Officials Fear Fires Will Increase COVID-19 Transmission

It may be a few weeks before the extent is fully known, but Sonoma County health officials believe the Bay Area’s wildfires are likely to increase transmission of COVID-19.

The county has been hit hard by the virus and for months residents have been told repeatedly to stay home as much as possible, maintain at least six feet of distance from anyone not in their household and wear a mask.

But thousands have been forced from their homes by wildfires and are now staying in hotels, RV parks or crammed in with friends and family. Some may not have had time to pack their usual supply of masks and sanitizing products before fleeing.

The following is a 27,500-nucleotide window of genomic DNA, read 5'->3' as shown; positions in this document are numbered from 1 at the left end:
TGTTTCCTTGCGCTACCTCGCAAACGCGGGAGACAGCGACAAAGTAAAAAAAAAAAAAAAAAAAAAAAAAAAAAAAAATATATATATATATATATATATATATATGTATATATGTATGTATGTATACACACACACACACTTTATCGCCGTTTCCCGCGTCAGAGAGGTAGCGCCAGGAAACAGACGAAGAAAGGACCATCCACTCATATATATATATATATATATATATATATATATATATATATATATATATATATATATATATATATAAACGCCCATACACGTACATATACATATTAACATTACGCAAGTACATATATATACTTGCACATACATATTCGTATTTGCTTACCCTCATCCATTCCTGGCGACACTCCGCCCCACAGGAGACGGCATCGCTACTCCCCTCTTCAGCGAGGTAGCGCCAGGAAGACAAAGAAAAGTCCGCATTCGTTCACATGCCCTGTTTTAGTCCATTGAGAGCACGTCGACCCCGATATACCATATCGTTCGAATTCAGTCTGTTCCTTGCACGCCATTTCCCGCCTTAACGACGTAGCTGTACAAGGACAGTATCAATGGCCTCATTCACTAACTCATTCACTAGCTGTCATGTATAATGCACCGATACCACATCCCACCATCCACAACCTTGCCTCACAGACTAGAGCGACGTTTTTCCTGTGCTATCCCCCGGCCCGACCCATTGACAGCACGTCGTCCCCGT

"I think whenever we have people who are in contact with one another that don’t normally live together, that there’s definitely a risk of transmission of COVID," said Sonoma County health officer Dr. Sundari Mase. "So we’ll have to wait to see what the impact of this displacement and evacuations are on our COVID pandemic and the numbers."

The fires have also spread smoke and ash over much of the Bay Area, causing people to cough and wheeze more than usual.

"As the smoke irritates people’s airways, they’re more likely to cough. So if they actually have COVID and maybe even would’ve been asymptomatic, they may now have the symptoms of cough and be more likely to spread COVID," Dr. Mase explained.

Sonoma County already has a higher positivity rate than the state average and its infection rate is nearly three times what the state wants to see for counties to get off the watch list.

As evacuation restrictions are lifted, emergency officials caution against rushing back into neighborhoods too quickly without the proper PPE, which these days includes a face mask and hand sanitizer.